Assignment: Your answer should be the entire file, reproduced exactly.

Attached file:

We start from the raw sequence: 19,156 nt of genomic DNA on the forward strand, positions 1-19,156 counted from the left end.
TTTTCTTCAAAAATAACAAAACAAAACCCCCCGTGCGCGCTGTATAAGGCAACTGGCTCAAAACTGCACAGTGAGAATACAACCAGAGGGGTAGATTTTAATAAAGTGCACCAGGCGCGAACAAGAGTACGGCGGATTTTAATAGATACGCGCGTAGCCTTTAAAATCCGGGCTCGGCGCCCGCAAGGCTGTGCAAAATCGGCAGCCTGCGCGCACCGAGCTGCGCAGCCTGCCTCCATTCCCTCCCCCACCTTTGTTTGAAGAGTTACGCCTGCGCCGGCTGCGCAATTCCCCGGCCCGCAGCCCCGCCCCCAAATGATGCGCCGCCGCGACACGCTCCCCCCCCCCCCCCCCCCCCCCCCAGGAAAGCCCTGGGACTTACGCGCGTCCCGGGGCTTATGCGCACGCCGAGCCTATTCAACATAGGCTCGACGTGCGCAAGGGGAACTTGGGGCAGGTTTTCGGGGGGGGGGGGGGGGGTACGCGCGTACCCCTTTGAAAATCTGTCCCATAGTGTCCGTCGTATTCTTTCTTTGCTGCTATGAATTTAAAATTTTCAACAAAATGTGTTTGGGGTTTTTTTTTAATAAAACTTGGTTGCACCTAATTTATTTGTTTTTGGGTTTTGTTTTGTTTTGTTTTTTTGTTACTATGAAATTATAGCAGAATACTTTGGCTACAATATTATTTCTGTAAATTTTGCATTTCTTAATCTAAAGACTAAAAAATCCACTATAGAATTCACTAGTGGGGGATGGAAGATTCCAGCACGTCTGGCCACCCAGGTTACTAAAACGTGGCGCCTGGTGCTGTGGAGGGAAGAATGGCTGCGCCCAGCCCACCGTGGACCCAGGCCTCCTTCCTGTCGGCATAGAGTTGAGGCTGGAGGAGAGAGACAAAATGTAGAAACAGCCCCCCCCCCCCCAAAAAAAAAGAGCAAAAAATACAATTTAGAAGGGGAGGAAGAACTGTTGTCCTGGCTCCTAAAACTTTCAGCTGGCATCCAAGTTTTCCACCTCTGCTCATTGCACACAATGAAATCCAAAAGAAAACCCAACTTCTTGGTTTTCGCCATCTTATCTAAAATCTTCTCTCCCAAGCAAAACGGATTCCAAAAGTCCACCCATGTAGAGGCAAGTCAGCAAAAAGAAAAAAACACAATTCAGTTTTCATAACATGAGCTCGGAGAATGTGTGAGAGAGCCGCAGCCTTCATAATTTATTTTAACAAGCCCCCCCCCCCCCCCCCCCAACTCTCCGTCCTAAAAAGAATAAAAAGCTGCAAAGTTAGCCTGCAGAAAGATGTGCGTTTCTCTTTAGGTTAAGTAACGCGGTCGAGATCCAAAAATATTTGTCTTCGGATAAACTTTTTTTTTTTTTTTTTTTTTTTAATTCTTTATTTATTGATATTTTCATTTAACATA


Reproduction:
We start from the raw sequence: 19,156 nt of genomic DNA on the forward strand, positions 1-19,156 counted from the left end.
TTTTCTTCAAAAATAACAAAACAAAACCCCCCGTGCGCGCTGTATAAGGCAACTGGCTCAAAACTGCACAGTGAGAATACAACCAGAGGGGTAGATTTTAATAAAGTGCACCAGGCGCGAACAAGAGTACGGCGGATTTTAATAGATACGCGCGTAGCCTTTAAAATCCGGGCTCGGCGCCCGCAAGGCTGTGCAAAATCGGCAGCCTGCGCGCACCGAGCTGCGCAGCCTGCCTCCATTCCCTCCCCCACCTTTGTTTGAAGAGTTACGCCTGCGCCGGCTGCGCAATTCCCCGGCCCGCAGCCCCGCCCCCAAATGATGCGCCGCCGCGACACGCTCCCCCCCCCCCCCCCCCCCCCCCCAGGAAAGCCCTGGGACTTACGCGCGTCCCGGGGCTTATGCGCACGCCGAGCCTATTCAACATAGGCTCGACGTGCGCAAGGGGAACTTGGGGCAGGTTTTCGGGGGGGGGGGGGGGGGTACGCGCGTACCCCTTTGAAAATCTGTCCCATAGTGTCCGTCGTATTCTTTCTTTGCTGCTATGAATTTAAAATTTTCAACAAAATGTGTTTGGGGTTTTTTTTTAATAAAACTTGGTTGCACCTAATTTATTTGTTTTTGGGTTTTGTTTTGTTTTGTTTTTTTGTTACTATGAAATTATAGCAGAATACTTTGGCTACAATATTATTTCTGTAAATTTTGCATTTCTTAATCTAAAGACTAAAAAATCCACTATAGAATTCACTAGTGGGGGATGGAAGATTCCAGCACGTCTGGCCACCCAGGTTACTAAAACGTGGCGCCTGGTGCTGTGGAGGGAAGAATGGCTGCGCCCAGCCCACCGTGGACCCAGGCCTCCTTCCTGTCGGCATAGAGTTGAGGCTGGAGGAGAGAGACAAAATGTAGAAACAGCCCCCCCCCCCCCAAAAAAAAAGAGCAAAAAATACAATTTAGAAGGGGAGGAAGAACTGTTGTCCTGGCTCCTAAAACTTTCAGCTGGCATCCAAGTTTTCCACCTCTGCTCATTGCACACAATGAAATCCAAAAGAAAACCCAACTTCTTGGTTTTCGCCATCTTATCTAAAATCTTCTCTCCCAAGCAAAACGGATTCCAAAAGTCCACCCATGTAGAGGCAAGTCAGCAAAAAGAAAAAAACACAATTCAGTTTTCATAACATGAGCTCGGAGAATGTGTGAGAGAGCCGCAGCCTTCATAATTTATTTTAACAAGCCCCCCCCCCCCCCCCCCCAACTCTCCGTCCTAAAAAGAATAAAAAGCTGCAAAGTTAGCCTGCAGAAAGATGTGCGTTTCTCTTTAGGTTAAGTAACGCGGTCGAGATCCAAAAATATTTGTCTTCGGATAAACTTTTTTTTTTTTTTTTTTTTTTTAATTCTTTATTTATTGATATTTTCATTTAACATA